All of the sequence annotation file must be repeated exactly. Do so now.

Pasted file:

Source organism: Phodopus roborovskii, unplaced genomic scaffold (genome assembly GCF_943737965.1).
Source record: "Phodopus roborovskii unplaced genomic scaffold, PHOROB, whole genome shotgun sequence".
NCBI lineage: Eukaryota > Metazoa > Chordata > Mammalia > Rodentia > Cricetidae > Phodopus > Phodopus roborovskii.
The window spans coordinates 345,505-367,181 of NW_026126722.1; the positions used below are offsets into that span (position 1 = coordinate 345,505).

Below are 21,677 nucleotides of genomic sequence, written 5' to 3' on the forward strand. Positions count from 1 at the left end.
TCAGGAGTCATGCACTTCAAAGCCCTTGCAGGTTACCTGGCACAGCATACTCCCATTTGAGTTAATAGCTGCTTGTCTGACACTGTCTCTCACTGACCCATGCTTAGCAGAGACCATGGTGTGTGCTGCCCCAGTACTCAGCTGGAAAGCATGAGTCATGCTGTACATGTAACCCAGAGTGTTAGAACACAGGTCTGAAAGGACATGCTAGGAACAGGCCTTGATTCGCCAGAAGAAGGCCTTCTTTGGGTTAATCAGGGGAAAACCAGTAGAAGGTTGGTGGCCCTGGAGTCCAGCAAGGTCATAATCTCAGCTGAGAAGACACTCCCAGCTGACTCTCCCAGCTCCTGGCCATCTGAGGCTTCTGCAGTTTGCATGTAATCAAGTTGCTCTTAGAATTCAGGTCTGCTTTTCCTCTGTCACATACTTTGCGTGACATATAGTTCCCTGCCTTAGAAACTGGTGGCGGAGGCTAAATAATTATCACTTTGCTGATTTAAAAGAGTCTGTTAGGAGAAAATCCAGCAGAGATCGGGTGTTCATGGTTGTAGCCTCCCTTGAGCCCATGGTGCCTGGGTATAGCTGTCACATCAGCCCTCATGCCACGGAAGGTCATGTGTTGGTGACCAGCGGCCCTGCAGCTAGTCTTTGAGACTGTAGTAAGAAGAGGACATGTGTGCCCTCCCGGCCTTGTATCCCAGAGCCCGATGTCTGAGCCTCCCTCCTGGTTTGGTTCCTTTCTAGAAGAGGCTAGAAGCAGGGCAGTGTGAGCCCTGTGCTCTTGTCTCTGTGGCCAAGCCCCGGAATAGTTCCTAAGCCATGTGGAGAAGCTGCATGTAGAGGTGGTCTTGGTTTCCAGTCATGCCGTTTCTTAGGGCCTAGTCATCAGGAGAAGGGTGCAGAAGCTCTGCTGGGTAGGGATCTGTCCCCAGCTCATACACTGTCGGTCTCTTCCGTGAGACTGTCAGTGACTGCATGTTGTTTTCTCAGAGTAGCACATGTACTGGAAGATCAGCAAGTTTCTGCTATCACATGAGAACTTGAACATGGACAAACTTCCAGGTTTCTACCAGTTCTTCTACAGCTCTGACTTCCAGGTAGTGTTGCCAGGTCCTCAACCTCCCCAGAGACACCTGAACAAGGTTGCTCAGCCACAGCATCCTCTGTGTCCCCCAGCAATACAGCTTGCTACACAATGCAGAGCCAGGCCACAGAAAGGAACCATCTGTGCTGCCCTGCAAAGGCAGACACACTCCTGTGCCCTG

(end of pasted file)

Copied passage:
Source organism: Phodopus roborovskii, unplaced genomic scaffold (genome assembly GCF_943737965.1).
Source record: "Phodopus roborovskii unplaced genomic scaffold, PHOROB, whole genome shotgun sequence".
NCBI lineage: Eukaryota > Metazoa > Chordata > Mammalia > Rodentia > Cricetidae > Phodopus > Phodopus roborovskii.
The window spans coordinates 345,505-367,181 of NW_026126722.1; the positions used below are offsets into that span (position 1 = coordinate 345,505).

Below are 21,677 nucleotides of genomic sequence, written 5' to 3' on the forward strand. Positions count from 1 at the left end.
TCAGGAGTCATGCACTTCAAAGCCCTTGCAGGTTACCTGGCACAGCATACTCCCATTTGAGTTAATAGCTGCTTGTCTGACACTGTCTCTCACTGACCCATGCTTAGCAGAGACCATGGTGTGTGCTGCCCCAGTACTCAGCTGGAAAGCATGAGTCATGCTGTACATGTAACCCAGAGTGTTAGAACACAGGTCTGAAAGGACATGCTAGGAACAGGCCTTGATTCGCCAGAAGAAGGCCTTCTTTGGGTTAATCAGGGGAAAACCAGTAGAAGGTTGGTGGCCCTGGAGTCCAGCAAGGTCATAATCTCAGCTGAGAAGACACTCCCAGCTGACTCTCCCAGCTCCTGGCCATCTGAGGCTTCTGCAGTTTGCATGTAATCAAGTTGCTCTTAGAATTCAGGTCTGCTTTTCCTCTGTCACATACTTTGCGTGACATATAGTTCCCTGCCTTAGAAACTGGTGGCGGAGGCTAAATAATTATCACTTTGCTGATTTAAAAGAGTCTGTTAGGAGAAAATCCAGCAGAGATCGGGTGTTCATGGTTGTAGCCTCCCTTGAGCCCATGGTGCCTGGGTATAGCTGTCACATCAGCCCTCATGCCACGGAAGGTCATGTGTTGGTGACCAGCGGCCCTGCAGCTAGTCTTTGAGACTGTAGTAAGAAGAGGACATGTGTGCCCTCCCGGCCTTGTATCCCAGAGCCCGATGTCTGAGCCTCCCTCCTGGTTTGGTTCCTTTCTAGAAGAGGCTAGAAGCAGGGCAGTGTGAGCCCTGTGCTCTTGTCTCTGTGGCCAAGCCCCGGAATAGTTCCTAAGCCATGTGGAGAAGCTGCATGTAGAGGTGGTCTTGGTTTCCAGTCATGCCGTTTCTTAGGGCCTAGTCATCAGGAGAAGGGTGCAGAAGCTCTGCTGGGTAGGGATCTGTCCCCAGCTCATACACTGTCGGTCTCTTCCGTGAGACTGTCAGTGACTGCATGTTGTTTTCTCAGAGTAGCACATGTACTGGAAGATCAGCAAGTTTCTGCTATCACATGAGAACTTGAACATGGACAAACTTCCAGGTTTCTACCAGTTCTTCTACAGCTCTGACTTCCAGGTAGTGTTGCCAGGTCCTCAACCTCCCCAGAGACACCTGAACAAGGTTGCTCAGCCACAGCATCCTCTGTGTCCCCCAGCAATACAGCTTGCTACACAATGCAGAGCCAGGCCACAGAAAGGAACCATCTGTGCTGCCCTGCAAAGGCAGACACACTCCTGTGCCCTG